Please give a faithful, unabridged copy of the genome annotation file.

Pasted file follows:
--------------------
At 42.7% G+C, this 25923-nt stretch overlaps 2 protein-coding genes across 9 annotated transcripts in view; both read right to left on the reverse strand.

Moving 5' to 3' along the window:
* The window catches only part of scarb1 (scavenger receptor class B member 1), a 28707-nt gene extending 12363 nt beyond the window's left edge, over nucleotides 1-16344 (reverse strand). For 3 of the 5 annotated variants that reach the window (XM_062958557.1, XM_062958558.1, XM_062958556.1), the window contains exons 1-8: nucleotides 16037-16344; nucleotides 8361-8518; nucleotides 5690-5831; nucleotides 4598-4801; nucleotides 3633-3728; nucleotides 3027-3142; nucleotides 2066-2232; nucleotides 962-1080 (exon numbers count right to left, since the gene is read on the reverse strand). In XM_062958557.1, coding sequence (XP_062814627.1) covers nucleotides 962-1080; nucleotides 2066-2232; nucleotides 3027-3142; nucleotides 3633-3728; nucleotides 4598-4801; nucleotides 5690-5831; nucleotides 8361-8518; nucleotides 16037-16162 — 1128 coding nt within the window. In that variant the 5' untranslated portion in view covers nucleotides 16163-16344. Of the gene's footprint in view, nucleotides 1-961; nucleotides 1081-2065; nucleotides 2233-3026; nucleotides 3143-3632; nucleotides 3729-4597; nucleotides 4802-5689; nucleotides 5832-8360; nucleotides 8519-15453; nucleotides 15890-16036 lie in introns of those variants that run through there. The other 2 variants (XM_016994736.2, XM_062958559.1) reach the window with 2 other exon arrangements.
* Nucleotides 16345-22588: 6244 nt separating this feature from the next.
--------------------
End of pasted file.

At 42.7% G+C, this 25923-nt stretch overlaps 2 protein-coding genes across 9 annotated transcripts in view; both read right to left on the reverse strand.

Moving 5' to 3' along the window:
* The window catches only part of scarb1 (scavenger receptor class B member 1), a 28707-nt gene extending 12363 nt beyond the window's left edge, over nucleotides 1-16344 (reverse strand). For 3 of the 5 annotated variants that reach the window (XM_062958557.1, XM_062958558.1, XM_062958556.1), the window contains exons 1-8: nucleotides 16037-16344; nucleotides 8361-8518; nucleotides 5690-5831; nucleotides 4598-4801; nucleotides 3633-3728; nucleotides 3027-3142; nucleotides 2066-2232; nucleotides 962-1080 (exon numbers count right to left, since the gene is read on the reverse strand). In XM_062958557.1, coding sequence (XP_062814627.1) covers nucleotides 962-1080; nucleotides 2066-2232; nucleotides 3027-3142; nucleotides 3633-3728; nucleotides 4598-4801; nucleotides 5690-5831; nucleotides 8361-8518; nucleotides 16037-16162 — 1128 coding nt within the window. In that variant the 5' untranslated portion in view covers nucleotides 16163-16344. Of the gene's footprint in view, nucleotides 1-961; nucleotides 1081-2065; nucleotides 2233-3026; nucleotides 3143-3632; nucleotides 3729-4597; nucleotides 4802-5689; nucleotides 5832-8360; nucleotides 8519-15453; nucleotides 15890-16036 lie in introns of those variants that run through there. The other 2 variants (XM_016994736.2, XM_062958559.1) reach the window with 2 other exon arrangements.
* Nucleotides 16345-22588: 6244 nt separating this feature from the next.